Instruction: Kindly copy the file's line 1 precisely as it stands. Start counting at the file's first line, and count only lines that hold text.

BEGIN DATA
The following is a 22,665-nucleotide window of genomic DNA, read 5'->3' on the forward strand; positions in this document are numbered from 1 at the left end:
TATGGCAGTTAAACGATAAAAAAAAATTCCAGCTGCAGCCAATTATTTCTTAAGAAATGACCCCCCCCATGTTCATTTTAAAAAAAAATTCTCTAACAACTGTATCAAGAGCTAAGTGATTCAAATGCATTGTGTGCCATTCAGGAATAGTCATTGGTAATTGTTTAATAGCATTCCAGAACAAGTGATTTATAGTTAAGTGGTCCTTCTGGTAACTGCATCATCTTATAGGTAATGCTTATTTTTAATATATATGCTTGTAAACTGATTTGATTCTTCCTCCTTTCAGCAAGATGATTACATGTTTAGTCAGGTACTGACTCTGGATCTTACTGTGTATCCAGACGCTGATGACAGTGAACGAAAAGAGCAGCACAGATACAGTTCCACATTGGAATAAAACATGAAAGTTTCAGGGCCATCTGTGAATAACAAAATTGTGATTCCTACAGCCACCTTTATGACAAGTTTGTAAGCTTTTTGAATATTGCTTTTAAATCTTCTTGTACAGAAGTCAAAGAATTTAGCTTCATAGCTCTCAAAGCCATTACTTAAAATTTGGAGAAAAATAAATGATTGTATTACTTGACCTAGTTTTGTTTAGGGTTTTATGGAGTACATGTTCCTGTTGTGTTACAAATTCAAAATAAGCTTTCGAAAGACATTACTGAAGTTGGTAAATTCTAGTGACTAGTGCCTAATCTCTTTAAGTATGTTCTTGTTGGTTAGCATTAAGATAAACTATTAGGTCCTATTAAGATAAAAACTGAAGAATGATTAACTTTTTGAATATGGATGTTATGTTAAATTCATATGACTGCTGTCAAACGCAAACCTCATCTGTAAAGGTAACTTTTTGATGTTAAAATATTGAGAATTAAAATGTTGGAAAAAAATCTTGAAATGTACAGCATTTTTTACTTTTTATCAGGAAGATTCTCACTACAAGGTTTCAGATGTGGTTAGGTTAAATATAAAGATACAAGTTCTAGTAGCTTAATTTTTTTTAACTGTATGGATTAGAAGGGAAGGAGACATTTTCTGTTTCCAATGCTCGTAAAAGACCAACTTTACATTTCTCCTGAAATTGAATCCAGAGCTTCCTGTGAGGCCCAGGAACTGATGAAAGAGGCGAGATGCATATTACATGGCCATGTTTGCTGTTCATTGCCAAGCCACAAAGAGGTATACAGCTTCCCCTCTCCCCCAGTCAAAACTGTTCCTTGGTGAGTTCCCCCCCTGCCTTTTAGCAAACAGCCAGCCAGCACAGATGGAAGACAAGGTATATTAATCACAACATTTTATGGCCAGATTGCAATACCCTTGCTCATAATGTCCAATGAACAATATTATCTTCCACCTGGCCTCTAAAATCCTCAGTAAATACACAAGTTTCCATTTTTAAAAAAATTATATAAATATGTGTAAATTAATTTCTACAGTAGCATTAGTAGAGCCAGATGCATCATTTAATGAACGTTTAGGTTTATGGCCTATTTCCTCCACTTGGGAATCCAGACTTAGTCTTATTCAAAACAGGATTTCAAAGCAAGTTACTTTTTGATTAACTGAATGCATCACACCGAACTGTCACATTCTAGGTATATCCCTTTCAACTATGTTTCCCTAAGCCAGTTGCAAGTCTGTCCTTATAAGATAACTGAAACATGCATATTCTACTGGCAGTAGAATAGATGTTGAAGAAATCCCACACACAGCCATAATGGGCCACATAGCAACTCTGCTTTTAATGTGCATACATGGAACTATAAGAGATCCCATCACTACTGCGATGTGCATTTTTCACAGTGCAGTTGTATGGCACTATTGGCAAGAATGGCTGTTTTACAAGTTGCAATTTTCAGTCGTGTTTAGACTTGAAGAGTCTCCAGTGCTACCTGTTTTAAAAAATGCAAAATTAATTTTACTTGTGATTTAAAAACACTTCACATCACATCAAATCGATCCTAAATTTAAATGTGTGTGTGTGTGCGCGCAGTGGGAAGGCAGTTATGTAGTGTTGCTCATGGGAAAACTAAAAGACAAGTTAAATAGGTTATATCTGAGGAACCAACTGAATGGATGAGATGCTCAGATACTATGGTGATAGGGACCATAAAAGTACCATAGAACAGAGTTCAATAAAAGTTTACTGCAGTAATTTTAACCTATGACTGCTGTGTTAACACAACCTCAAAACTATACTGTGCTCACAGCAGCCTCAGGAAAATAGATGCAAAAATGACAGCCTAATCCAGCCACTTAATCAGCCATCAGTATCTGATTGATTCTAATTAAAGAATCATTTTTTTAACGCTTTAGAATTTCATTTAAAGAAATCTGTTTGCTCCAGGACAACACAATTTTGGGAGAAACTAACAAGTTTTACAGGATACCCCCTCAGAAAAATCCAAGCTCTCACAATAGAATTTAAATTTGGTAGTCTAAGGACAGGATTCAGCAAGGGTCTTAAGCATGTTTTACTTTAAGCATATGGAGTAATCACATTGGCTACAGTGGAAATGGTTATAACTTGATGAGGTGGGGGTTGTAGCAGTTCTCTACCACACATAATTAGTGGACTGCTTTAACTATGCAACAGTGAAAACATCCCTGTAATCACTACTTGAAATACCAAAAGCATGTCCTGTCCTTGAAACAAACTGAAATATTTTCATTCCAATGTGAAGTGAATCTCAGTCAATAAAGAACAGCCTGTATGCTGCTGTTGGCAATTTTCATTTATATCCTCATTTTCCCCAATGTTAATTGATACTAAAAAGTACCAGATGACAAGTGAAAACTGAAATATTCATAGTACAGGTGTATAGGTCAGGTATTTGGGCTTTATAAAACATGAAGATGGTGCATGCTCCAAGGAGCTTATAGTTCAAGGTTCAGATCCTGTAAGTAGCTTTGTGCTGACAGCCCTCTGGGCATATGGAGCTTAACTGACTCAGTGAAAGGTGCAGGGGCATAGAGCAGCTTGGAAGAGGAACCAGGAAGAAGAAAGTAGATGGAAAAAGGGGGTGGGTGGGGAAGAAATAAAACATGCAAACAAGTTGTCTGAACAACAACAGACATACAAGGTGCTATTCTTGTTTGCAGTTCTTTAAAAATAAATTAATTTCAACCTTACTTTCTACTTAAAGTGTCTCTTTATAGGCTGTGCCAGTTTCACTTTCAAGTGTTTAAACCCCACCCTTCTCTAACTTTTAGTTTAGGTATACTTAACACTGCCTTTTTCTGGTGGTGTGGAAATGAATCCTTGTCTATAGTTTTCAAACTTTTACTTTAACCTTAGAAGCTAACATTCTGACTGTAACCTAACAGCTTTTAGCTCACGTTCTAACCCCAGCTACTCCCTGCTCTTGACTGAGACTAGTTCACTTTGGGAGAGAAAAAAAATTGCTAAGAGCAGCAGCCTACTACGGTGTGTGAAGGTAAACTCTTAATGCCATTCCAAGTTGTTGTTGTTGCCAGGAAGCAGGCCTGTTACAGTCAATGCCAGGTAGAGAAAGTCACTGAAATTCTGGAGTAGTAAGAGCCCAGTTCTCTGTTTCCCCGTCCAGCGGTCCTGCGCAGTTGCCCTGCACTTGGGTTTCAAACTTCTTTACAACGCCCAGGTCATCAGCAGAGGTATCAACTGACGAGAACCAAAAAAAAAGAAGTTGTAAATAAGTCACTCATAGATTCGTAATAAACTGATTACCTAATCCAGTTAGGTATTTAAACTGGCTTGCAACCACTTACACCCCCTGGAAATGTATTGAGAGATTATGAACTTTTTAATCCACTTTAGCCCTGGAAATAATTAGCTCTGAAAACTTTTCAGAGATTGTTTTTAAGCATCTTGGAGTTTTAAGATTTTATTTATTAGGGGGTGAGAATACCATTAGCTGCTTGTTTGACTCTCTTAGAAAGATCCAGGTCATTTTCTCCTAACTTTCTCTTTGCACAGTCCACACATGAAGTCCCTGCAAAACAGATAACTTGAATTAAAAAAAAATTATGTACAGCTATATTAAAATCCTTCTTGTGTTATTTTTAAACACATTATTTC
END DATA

The following is a 22,665-nucleotide window of genomic DNA, read 5'->3' on the forward strand; positions in this document are numbered from 1 at the left end: